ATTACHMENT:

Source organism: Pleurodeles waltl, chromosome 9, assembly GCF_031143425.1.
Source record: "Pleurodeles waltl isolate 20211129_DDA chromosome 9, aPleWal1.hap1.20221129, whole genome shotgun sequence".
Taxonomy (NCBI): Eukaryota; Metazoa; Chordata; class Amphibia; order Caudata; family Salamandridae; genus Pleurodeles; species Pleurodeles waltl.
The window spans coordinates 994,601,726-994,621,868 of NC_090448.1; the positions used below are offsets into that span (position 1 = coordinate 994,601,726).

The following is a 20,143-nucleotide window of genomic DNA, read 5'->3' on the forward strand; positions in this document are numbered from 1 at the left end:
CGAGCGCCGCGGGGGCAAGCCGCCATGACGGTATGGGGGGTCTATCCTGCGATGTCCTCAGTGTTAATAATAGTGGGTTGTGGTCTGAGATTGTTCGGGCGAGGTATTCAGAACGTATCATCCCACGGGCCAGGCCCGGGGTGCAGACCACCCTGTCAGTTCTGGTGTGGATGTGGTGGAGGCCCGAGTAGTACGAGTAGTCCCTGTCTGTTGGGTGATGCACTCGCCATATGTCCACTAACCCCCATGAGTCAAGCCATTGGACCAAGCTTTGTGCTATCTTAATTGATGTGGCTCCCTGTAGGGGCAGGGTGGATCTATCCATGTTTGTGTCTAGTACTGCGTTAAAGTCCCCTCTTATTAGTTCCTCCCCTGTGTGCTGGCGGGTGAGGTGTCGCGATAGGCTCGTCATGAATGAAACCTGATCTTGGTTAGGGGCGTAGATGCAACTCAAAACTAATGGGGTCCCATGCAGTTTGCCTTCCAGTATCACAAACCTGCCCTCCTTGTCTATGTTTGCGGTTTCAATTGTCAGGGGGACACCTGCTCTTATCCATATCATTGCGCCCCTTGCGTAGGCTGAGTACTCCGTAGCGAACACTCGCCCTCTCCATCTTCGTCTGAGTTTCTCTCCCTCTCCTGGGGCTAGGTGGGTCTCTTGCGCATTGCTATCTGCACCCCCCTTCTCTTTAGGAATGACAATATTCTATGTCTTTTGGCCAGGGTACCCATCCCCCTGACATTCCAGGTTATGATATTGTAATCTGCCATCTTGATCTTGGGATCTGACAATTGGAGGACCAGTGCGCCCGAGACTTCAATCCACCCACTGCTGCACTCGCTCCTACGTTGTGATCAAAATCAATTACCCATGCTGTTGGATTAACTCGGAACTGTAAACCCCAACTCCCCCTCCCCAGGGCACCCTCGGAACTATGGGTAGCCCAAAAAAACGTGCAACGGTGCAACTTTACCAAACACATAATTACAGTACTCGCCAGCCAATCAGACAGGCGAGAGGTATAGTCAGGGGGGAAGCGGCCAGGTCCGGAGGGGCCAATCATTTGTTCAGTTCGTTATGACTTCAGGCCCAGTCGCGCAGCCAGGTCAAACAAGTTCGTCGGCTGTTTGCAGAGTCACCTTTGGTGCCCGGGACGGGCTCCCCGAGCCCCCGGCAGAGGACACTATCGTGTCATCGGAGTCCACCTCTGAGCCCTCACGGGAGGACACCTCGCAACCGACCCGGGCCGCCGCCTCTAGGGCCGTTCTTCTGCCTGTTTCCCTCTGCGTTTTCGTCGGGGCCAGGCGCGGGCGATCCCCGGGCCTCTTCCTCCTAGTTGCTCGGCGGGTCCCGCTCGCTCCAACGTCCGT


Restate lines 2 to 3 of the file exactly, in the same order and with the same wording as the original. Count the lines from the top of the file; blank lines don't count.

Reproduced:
Source record: "Pleurodeles waltl isolate 20211129_DDA chromosome 9, aPleWal1.hap1.20221129, whole genome shotgun sequence".
Taxonomy (NCBI): Eukaryota; Metazoa; Chordata; class Amphibia; order Caudata; family Salamandridae; genus Pleurodeles; species Pleurodeles waltl.